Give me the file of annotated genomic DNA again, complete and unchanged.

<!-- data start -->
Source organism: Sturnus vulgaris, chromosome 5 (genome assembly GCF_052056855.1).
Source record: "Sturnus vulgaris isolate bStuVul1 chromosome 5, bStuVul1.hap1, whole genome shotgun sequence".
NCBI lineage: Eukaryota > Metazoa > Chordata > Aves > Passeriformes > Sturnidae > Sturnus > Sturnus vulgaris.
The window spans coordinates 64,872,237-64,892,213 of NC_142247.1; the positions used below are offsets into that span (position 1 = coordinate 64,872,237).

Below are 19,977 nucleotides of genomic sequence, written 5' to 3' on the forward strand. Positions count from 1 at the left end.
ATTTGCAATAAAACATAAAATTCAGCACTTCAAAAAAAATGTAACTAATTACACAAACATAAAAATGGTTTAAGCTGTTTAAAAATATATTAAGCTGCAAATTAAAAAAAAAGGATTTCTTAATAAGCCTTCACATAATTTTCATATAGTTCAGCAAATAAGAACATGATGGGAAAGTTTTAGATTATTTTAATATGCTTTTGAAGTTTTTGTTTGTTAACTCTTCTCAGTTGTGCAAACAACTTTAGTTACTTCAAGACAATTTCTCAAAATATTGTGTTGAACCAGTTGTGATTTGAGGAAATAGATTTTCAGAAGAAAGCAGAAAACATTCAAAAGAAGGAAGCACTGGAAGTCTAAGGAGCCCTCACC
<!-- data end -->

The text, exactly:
Source organism: Sturnus vulgaris, chromosome 5 (genome assembly GCF_052056855.1).
Source record: "Sturnus vulgaris isolate bStuVul1 chromosome 5, bStuVul1.hap1, whole genome shotgun sequence".
NCBI lineage: Eukaryota > Metazoa > Chordata > Aves > Passeriformes > Sturnidae > Sturnus > Sturnus vulgaris.
The window spans coordinates 64,872,237-64,892,213 of NC_142247.1; the positions used below are offsets into that span (position 1 = coordinate 64,872,237).

Below are 19,977 nucleotides of genomic sequence, written 5' to 3' on the forward strand. Positions count from 1 at the left end.
ATTTGCAATAAAACATAAAATTCAGCACTTCAAAAAAAATGTAACTAATTACACAAACATAAAAATGGTTTAAGCTGTTTAAAAATATATTAAGCTGCAAATTAAAAAAAAAGGATTTCTTAATAAGCCTTCACATAATTTTCATATAGTTCAGCAAATAAGAACATGATGGGAAAGTTTTAGATTATTTTAATATGCTTTTGAAGTTTTTGTTTGTTAACTCTTCTCAGTTGTGCAAACAACTTTAGTTACTTCAAGACAATTTCTCAAAATATTGTGTTGAACCAGTTGTGATTTGAGGAAATAGATTTTCAGAAGAAAGCAGAAAACATTCAAAAGAAGGAAGCACTGGAAGTCTAAGGAGCCCTCACC